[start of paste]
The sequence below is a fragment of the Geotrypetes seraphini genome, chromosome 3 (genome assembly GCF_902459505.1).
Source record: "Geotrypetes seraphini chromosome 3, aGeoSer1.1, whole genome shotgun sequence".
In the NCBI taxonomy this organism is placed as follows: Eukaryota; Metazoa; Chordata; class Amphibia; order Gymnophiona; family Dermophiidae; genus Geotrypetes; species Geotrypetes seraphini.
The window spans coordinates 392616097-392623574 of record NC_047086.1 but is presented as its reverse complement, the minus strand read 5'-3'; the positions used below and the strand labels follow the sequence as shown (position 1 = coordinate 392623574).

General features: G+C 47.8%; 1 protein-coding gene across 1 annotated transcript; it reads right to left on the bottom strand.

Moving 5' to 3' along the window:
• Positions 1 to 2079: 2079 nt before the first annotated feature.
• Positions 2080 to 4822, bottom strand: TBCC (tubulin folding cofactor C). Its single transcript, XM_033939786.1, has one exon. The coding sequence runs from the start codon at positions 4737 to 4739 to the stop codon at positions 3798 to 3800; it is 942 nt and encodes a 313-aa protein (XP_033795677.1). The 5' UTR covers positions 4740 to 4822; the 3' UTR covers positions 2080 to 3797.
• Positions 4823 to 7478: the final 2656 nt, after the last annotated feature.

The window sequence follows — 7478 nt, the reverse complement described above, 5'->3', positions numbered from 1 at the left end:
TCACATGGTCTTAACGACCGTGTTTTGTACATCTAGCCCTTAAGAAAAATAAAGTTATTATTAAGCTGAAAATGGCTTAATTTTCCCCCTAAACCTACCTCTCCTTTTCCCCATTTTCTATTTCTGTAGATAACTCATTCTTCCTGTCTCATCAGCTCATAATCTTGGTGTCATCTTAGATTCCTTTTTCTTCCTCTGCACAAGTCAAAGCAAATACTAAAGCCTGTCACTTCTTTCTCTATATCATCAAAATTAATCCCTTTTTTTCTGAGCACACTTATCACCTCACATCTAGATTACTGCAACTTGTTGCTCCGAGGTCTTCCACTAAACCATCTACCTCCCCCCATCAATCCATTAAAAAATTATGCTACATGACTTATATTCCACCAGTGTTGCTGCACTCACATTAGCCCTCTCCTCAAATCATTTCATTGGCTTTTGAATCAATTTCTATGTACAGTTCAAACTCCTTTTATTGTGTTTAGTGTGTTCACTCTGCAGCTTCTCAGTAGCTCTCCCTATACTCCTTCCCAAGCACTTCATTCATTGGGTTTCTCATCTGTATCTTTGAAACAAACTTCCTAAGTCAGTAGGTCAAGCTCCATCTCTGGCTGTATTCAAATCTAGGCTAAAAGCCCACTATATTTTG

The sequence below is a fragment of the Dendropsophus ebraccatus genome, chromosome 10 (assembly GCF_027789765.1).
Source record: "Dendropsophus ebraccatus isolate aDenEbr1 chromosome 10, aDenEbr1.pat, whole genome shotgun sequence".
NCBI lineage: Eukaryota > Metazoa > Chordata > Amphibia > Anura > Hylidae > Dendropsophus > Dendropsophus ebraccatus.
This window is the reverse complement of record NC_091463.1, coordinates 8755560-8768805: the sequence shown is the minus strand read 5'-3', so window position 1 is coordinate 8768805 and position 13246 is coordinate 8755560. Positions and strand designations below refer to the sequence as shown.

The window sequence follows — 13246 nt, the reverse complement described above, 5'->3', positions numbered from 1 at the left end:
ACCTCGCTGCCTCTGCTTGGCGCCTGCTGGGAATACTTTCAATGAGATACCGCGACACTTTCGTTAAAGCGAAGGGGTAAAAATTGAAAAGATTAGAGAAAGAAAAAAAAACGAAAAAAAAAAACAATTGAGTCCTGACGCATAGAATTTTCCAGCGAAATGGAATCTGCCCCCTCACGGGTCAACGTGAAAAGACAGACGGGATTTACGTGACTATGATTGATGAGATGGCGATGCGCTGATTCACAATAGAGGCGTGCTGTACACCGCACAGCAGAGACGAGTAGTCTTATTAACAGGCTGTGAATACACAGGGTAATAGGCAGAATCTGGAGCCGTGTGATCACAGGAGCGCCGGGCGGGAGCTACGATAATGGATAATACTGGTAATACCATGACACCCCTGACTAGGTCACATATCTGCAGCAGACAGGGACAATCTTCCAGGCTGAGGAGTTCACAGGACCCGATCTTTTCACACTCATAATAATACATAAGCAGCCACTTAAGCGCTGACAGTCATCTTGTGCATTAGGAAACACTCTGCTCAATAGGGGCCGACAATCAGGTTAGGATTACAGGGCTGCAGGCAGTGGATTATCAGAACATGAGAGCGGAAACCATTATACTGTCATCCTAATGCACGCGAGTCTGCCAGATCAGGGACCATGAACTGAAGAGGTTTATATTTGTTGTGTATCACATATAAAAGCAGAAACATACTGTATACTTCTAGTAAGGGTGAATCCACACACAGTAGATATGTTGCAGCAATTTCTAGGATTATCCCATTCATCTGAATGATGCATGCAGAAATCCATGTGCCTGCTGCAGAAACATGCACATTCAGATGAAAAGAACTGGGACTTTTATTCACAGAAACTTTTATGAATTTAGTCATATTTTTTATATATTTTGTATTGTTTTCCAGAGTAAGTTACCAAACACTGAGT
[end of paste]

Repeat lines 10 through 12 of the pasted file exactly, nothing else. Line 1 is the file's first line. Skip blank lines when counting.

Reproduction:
The window sequence follows — 7478 nt, the reverse complement described above, 5'->3', positions numbered from 1 at the left end:
TCACATGGTCTTAACGACCGTGTTTTGTACATCTAGCCCTTAAGAAAAATAAAGTTATTATTAAGCTGAAAATGGCTTAATTTTCCCCCTAAACCTACCTCTCCTTTTCCCCATTTTCTATTTCTGTAGATAACTCATTCTTCCTGTCTCATCAGCTCATAATCTTGGTGTCATCTTAGATTCCTTTTTCTTCCTCTGCACAAGTCAAAGCAAATACTAAAGCCTGTCACTTCTTTCTCTATATCATCAAAATTAATCCCTTTTTTTCTGAGCACACTTATCACCTCACATCTAGATTACTGCAACTTGTTGCTCCGAGGTCTTCCACTAAACCATCTACCTCCCCCCATCAATCCATTAAAAAATTATGCTACATGACTTATATTCCACCAGTGTTGCTGCACTCACATTAGCCCTCTCCTCAAATCATTTCATTGGCTTTTGAATCAATTTCTATGTACAGTTCAAACTCCTTTTATTGTGTTTAGTGTGTTCACTCTGCAGCTTCTCAGTAGCTCTCCCTATACTCCTTCCCAAGCACTTCATTCATTGGGTTTCTCATCTGTATCTTTGAAACAAACTTCCTAAGTCAGTAGGTCAAGCTCCATCTCTGGCTGTATTCAAATCTAGGCTAAAAGCCCACTATATTTTG

The sequence below is a fragment of the Dendropsophus ebraccatus genome, chromosome 10 (assembly GCF_027789765.1).